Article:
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New Report: Climate Change Means Health Woes for Oregon

July 18, 2008

Portland, OR – Tough times for the West are predicted in a new U.S. Environmental Protection Agency (EPA) report about the effects of climate change on human health and welfare. For Oregon and other Western states, the list includes an increase in health problems related to heat and air pollution, droughts in some areas and floods in others, more wildfires and fewer streams open for fishing.

But Fred Hewitt, a Portland resident who chairs the national Committee on Energy and Global Warming for the Sierra Club, says the federal agency is sending mixed messages.

"On the one hand, you have these pretty decent reports coming out, saying that it's going to affect us in our lifetimes and it's something to get serious about. On the other hand, the leadership of the agency is basically taking a completely dig-in-their-heels, can't-do-it, don't-make-me-do-it approach to everything, as far as actual action."

Dr. George Benjamin, executive director of the American Public Health Association, sees some good in documenting these health and environmental concerns by region. But, he adds, the public is being swamped with climate change warnings, and it's easy to get discouraged.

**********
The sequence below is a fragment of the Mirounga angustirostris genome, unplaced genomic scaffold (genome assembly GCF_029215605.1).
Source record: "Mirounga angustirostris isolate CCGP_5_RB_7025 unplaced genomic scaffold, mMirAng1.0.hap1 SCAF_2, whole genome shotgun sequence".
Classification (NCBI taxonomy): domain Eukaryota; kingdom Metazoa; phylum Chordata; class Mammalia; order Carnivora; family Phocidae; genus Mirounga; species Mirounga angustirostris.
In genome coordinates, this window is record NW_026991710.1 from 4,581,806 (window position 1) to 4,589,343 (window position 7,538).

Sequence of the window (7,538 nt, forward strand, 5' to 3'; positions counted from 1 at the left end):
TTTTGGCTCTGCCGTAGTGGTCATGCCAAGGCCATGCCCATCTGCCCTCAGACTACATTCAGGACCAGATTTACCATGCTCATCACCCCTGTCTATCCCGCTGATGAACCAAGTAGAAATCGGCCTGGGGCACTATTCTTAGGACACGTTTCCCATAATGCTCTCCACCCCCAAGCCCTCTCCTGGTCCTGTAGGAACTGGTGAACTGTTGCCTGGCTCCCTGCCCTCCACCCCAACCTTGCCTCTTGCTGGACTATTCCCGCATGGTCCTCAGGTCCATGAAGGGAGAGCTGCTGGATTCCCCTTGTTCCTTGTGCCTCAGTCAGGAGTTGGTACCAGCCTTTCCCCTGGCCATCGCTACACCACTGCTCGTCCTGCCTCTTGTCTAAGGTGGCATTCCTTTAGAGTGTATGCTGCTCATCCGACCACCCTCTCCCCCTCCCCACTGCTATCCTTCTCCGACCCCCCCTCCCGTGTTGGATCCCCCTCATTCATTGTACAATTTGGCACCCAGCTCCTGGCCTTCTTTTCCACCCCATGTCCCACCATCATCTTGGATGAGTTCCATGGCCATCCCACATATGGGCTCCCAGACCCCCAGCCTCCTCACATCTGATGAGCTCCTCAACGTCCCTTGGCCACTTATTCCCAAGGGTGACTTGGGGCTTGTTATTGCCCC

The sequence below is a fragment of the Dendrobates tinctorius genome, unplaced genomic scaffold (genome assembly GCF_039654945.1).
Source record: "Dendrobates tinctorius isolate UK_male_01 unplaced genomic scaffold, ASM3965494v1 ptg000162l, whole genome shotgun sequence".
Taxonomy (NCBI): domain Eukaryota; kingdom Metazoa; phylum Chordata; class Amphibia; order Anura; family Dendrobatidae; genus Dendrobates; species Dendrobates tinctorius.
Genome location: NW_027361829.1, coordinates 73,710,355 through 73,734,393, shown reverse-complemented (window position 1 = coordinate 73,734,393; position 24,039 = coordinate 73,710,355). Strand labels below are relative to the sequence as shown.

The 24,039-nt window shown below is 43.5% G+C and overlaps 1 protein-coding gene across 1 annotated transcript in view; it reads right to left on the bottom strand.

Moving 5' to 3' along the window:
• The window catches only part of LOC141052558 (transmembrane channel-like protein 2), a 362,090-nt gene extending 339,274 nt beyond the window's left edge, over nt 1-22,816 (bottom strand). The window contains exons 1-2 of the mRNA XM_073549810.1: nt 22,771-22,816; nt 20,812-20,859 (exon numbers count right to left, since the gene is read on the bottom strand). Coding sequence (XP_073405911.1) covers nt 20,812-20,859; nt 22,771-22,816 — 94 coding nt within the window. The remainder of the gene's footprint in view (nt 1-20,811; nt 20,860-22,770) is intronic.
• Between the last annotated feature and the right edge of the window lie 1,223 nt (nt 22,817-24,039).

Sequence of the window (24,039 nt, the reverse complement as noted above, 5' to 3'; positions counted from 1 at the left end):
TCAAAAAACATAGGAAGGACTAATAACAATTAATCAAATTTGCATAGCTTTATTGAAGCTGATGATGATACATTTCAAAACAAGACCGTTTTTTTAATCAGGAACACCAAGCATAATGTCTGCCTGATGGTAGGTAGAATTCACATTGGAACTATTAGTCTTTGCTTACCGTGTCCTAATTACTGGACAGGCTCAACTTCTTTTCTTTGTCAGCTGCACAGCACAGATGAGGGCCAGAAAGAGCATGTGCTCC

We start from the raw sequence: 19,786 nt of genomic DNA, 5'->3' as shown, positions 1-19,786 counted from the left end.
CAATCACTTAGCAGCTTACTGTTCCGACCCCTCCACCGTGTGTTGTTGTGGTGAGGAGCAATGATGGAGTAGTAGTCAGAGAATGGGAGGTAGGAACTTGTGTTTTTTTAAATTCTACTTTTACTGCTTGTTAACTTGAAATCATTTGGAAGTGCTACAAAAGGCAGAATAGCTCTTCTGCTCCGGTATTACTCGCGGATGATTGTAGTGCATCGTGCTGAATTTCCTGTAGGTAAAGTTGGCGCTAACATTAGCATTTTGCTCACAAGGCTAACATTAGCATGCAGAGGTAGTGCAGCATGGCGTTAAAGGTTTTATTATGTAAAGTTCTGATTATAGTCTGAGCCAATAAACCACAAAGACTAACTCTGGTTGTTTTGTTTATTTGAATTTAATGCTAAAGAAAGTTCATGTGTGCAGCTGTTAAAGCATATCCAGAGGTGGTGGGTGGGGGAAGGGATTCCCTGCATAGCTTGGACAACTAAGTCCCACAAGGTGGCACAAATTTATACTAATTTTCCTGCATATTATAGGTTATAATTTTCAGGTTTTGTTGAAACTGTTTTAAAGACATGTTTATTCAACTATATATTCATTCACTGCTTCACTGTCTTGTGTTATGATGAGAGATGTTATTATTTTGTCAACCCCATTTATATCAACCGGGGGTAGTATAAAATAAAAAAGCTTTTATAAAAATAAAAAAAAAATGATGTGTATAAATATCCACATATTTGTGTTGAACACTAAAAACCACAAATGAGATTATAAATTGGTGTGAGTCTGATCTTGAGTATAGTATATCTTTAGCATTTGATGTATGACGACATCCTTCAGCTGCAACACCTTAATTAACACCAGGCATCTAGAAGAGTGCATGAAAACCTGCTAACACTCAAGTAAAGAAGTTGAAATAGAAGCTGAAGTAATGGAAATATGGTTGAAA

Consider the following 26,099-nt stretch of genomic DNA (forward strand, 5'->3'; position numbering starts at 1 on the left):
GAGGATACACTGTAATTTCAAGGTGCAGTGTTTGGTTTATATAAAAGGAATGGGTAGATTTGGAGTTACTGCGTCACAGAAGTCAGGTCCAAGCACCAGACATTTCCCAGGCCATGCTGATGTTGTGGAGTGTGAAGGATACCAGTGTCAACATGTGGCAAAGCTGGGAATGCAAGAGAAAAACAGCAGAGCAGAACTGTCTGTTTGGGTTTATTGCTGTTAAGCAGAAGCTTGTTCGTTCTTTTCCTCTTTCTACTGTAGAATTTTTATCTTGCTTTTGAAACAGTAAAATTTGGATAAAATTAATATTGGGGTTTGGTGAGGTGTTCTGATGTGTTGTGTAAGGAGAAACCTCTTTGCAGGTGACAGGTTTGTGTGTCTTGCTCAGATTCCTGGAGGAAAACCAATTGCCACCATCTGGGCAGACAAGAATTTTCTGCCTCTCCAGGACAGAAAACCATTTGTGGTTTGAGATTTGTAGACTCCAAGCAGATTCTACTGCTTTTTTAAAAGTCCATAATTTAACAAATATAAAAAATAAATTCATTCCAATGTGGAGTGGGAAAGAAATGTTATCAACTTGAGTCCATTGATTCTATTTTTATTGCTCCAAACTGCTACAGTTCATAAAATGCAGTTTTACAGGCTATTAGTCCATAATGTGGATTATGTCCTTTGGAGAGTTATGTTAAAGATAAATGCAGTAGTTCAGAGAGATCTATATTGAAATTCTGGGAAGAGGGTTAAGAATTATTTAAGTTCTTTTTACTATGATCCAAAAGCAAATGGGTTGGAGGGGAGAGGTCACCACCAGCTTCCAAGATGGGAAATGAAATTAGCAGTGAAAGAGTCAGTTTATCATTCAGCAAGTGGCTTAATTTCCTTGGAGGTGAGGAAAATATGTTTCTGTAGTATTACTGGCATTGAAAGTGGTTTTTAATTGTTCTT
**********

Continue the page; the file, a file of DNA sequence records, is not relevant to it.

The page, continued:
"They see movies that proclaim doom, and they say, 'Well, if it's going to be that bad; there's nothing I can do about it.' The message that we like to deliver is that there is something you can do about it. Every little bit helps."

Benjamin believes it will take major lifestyle changes in order to slow what's happening to the environment, and that the government could be playing a bigger role. The report doesn't make recommendations for slowing climate change, and there are some who believe it's a natural cycle, not caused by humans.

Report excerpts may be read at The full report,
"Analyses of the Effects of Global Climate Change on Human Health, Settlements and Welfare," is also available online, at

Chris Thomas, Public News Service - OR